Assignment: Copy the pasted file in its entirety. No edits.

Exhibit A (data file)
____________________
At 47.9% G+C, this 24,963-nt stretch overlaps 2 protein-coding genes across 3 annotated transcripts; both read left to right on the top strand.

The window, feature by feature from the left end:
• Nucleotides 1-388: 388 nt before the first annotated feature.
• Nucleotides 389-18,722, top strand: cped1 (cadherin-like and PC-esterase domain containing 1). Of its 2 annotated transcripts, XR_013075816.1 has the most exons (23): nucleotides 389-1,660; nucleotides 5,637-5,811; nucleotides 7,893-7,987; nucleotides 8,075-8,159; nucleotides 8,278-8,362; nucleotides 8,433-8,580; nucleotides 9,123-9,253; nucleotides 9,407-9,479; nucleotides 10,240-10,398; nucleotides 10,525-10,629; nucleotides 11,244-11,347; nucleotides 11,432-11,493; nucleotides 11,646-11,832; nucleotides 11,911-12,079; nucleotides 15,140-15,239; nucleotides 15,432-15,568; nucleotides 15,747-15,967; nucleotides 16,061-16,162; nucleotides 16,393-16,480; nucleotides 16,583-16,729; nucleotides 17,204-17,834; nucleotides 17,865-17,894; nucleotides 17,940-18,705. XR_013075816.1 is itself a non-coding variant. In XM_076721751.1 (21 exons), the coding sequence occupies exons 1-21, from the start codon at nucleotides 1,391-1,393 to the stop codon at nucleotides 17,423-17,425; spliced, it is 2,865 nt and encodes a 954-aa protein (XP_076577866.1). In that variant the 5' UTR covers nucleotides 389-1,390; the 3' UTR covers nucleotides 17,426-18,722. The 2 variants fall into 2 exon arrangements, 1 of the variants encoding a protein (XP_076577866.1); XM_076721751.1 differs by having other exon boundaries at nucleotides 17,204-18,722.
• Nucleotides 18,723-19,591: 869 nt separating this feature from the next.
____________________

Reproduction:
At 47.9% G+C, this 24,963-nt stretch overlaps 2 protein-coding genes across 3 annotated transcripts; both read left to right on the top strand.

The window, feature by feature from the left end:
• Nucleotides 1-388: 388 nt before the first annotated feature.
• Nucleotides 389-18,722, top strand: cped1 (cadherin-like and PC-esterase domain containing 1). Of its 2 annotated transcripts, XR_013075816.1 has the most exons (23): nucleotides 389-1,660; nucleotides 5,637-5,811; nucleotides 7,893-7,987; nucleotides 8,075-8,159; nucleotides 8,278-8,362; nucleotides 8,433-8,580; nucleotides 9,123-9,253; nucleotides 9,407-9,479; nucleotides 10,240-10,398; nucleotides 10,525-10,629; nucleotides 11,244-11,347; nucleotides 11,432-11,493; nucleotides 11,646-11,832; nucleotides 11,911-12,079; nucleotides 15,140-15,239; nucleotides 15,432-15,568; nucleotides 15,747-15,967; nucleotides 16,061-16,162; nucleotides 16,393-16,480; nucleotides 16,583-16,729; nucleotides 17,204-17,834; nucleotides 17,865-17,894; nucleotides 17,940-18,705. XR_013075816.1 is itself a non-coding variant. In XM_076721751.1 (21 exons), the coding sequence occupies exons 1-21, from the start codon at nucleotides 1,391-1,393 to the stop codon at nucleotides 17,423-17,425; spliced, it is 2,865 nt and encodes a 954-aa protein (XP_076577866.1). In that variant the 5' UTR covers nucleotides 389-1,390; the 3' UTR covers nucleotides 17,426-18,722. The 2 variants fall into 2 exon arrangements, 1 of the variants encoding a protein (XP_076577866.1); XM_076721751.1 differs by having other exon boundaries at nucleotides 17,204-18,722.
• Nucleotides 18,723-19,591: 869 nt separating this feature from the next.